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Annaly Capital Management, Inc. (NYSE: NLY) released its second quarter 2012 market commentary providing a review of the economy and the residential mortgage, commercial mortgage, asset-backed, corporate credit and treasury markets. Through its quarterly commentary Annaly expresses its thoughts and opinions on issues and events it monitors in the financial markets. Please visit our website,
www.annaly.com, to view the
complete commentarywith charts and graphs.
The world keeps getting flatter. In addition to items of specific domestic importance, the things that may drive sentiment in US fixed income and equity markets on any given day could include Spanish government bond yields, Chinese manufacturing or German unemployment. And while European headlines and “Fedspeak” are driving the current conversation, the horizon remains clouded with the uncertainty of the US election, regulatory flux and visions of a fiscal cliff.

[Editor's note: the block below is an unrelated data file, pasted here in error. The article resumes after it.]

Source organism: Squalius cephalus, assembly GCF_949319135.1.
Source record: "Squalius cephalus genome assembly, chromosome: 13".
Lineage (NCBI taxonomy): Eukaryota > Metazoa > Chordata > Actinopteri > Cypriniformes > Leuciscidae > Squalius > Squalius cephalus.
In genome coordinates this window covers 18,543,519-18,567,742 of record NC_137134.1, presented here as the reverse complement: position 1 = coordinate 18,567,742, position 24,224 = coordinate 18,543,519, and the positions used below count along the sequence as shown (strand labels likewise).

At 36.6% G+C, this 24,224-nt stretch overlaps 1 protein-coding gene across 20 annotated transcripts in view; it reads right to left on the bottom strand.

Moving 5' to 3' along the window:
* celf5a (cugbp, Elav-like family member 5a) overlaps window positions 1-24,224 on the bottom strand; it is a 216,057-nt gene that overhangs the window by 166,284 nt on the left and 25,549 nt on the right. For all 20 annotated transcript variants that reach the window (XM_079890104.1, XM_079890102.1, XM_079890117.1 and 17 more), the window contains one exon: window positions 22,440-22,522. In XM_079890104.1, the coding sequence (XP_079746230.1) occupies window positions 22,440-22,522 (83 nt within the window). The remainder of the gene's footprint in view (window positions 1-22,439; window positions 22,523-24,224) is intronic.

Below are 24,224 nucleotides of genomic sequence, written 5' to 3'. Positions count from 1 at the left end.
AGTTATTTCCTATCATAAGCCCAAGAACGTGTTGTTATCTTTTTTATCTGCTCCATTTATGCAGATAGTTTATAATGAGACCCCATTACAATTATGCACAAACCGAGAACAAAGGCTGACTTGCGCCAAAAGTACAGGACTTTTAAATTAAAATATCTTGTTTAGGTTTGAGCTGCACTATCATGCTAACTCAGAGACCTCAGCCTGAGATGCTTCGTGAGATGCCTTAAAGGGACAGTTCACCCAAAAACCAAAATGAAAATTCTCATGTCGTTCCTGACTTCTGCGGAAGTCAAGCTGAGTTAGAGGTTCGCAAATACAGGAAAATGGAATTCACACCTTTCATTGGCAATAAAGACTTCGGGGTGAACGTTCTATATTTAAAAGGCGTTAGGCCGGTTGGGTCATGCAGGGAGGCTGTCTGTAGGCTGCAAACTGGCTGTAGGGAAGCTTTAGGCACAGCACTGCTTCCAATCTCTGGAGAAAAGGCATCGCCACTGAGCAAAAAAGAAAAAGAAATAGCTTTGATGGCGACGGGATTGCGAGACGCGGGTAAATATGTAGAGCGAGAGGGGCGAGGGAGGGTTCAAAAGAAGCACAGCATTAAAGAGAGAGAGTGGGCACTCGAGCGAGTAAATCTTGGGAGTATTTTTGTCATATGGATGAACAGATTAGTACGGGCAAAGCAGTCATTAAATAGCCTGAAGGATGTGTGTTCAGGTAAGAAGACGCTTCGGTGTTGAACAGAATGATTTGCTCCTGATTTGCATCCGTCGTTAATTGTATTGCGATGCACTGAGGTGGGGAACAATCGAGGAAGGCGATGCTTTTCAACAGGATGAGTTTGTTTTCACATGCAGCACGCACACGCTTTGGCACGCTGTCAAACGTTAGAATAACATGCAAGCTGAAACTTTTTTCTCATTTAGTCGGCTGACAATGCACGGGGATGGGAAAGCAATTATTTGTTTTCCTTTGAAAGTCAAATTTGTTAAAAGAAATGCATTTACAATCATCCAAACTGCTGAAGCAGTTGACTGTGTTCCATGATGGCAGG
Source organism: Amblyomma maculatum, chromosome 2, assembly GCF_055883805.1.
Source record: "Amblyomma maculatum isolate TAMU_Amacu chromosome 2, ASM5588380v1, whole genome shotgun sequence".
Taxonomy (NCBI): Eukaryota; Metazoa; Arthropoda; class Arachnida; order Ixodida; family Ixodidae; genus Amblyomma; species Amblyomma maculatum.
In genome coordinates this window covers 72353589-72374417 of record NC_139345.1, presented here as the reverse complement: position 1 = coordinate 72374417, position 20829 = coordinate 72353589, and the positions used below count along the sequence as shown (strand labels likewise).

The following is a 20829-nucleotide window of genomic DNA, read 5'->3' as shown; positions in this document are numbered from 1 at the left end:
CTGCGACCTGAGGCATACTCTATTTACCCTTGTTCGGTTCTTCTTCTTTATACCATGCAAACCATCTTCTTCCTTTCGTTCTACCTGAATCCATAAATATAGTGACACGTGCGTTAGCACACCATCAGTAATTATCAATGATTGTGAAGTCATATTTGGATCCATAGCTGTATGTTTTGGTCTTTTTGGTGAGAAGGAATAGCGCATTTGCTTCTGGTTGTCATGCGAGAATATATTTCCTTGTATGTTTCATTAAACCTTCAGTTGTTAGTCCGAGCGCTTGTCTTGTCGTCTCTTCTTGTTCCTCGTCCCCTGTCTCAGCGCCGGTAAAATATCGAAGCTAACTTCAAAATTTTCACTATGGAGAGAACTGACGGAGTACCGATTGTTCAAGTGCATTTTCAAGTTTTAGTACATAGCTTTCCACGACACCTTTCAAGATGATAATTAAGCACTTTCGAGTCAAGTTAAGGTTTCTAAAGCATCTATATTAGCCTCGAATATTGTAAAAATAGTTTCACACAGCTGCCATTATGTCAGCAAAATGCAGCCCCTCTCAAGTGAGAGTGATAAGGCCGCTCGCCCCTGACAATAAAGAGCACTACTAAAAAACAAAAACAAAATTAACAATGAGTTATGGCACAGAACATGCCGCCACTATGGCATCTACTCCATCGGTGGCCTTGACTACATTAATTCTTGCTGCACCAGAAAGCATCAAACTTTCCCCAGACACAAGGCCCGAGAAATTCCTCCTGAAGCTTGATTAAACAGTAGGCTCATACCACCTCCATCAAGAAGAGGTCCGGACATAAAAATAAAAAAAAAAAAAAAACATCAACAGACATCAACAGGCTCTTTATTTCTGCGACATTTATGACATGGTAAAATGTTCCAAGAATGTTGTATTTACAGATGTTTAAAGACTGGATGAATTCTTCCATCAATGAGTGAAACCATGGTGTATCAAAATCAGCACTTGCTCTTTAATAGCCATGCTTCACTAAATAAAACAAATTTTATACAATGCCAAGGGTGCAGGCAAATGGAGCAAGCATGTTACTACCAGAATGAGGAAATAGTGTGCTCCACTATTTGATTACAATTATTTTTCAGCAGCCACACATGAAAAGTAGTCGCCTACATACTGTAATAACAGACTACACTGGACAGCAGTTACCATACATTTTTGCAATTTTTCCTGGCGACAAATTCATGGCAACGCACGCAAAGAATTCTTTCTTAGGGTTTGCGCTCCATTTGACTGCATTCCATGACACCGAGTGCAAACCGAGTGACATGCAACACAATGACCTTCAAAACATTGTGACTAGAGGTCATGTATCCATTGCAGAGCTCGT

The noise level has risen, and during the second quarter of 2012 the financial markets reacted with a flight from risk. The S&P 500 fell 2.75% during the second quarter, but is still up 9.49% year-to-date. The ten-year Treasury ended the quarter at 1.65% versus 2.20% on March 31, 2012, and 1.88% on December 31, 2011. The US Dollar trade-weighted index rose 2.4% in the second quarter and remains higher by 1.5% for the year. Commodities, as measured by the CRB Index, remained in a bear market that began in early 2011. They fell 7.9% in the second quarter and are down 7% YTD. The CRB index remains at levels similar to late 2004.
In general, scanning the incoming economic data in the second quarter, the world seems to be in the midst of a global slowdown. Eurozone manufacturing activity as measured by its Purchasing Managers Index stands at 45.1 in June and has been indicating contraction since August of 2011. Unemployment across the EU has risen to a record 11.1%. China’s PMI came in at 48.2 in June, and excess inventories of metals in China have been widely reported, another non-government indicator suggesting a slowdown.